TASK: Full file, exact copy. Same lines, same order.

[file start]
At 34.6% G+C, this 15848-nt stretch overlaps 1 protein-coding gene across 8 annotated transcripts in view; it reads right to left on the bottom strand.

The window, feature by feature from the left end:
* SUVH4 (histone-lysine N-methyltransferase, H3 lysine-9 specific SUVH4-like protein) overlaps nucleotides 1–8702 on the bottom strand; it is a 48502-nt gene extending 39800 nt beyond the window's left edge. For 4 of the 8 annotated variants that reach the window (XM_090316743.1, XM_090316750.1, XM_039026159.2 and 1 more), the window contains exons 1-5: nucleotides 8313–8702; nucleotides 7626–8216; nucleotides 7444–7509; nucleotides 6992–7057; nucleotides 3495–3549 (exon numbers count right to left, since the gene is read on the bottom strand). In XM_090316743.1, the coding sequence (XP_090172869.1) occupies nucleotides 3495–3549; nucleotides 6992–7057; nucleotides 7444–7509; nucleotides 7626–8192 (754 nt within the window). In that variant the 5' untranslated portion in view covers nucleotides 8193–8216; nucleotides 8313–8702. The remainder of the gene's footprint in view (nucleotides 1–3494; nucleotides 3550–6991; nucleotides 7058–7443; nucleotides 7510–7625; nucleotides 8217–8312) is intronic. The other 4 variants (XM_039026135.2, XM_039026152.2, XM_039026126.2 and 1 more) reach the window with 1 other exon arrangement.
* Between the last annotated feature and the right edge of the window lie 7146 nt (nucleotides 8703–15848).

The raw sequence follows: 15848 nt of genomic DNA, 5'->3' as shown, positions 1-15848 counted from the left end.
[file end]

At 34.6% G+C, this 15848-nt stretch overlaps 1 protein-coding gene across 8 annotated transcripts in view; it reads right to left on the bottom strand.

The window, feature by feature from the left end:
* SUVH4 (histone-lysine N-methyltransferase, H3 lysine-9 specific SUVH4-like protein) overlaps nucleotides 1–8702 on the bottom strand; it is a 48502-nt gene extending 39800 nt beyond the window's left edge. For 4 of the 8 annotated variants that reach the window (XM_090316743.1, XM_090316750.1, XM_039026159.2 and 1 more), the window contains exons 1-5: nucleotides 8313–8702; nucleotides 7626–8216; nucleotides 7444–7509; nucleotides 6992–7057; nucleotides 3495–3549 (exon numbers count right to left, since the gene is read on the bottom strand). In XM_090316743.1, the coding sequence (XP_090172869.1) occupies nucleotides 3495–3549; nucleotides 6992–7057; nucleotides 7444–7509; nucleotides 7626–8192 (754 nt within the window). In that variant the 5' untranslated portion in view covers nucleotides 8193–8216; nucleotides 8313–8702. The remainder of the gene's footprint in view (nucleotides 1–3494; nucleotides 3550–6991; nucleotides 7058–7443; nucleotides 7510–7625; nucleotides 8217–8312) is intronic. The other 4 variants (XM_039026135.2, XM_039026152.2, XM_039026126.2 and 1 more) reach the window with 1 other exon arrangement.
* Between the last annotated feature and the right edge of the window lie 7146 nt (nucleotides 8703–15848).

The raw sequence follows: 15848 nt of genomic DNA, 5'->3' as shown, positions 1-15848 counted from the left end.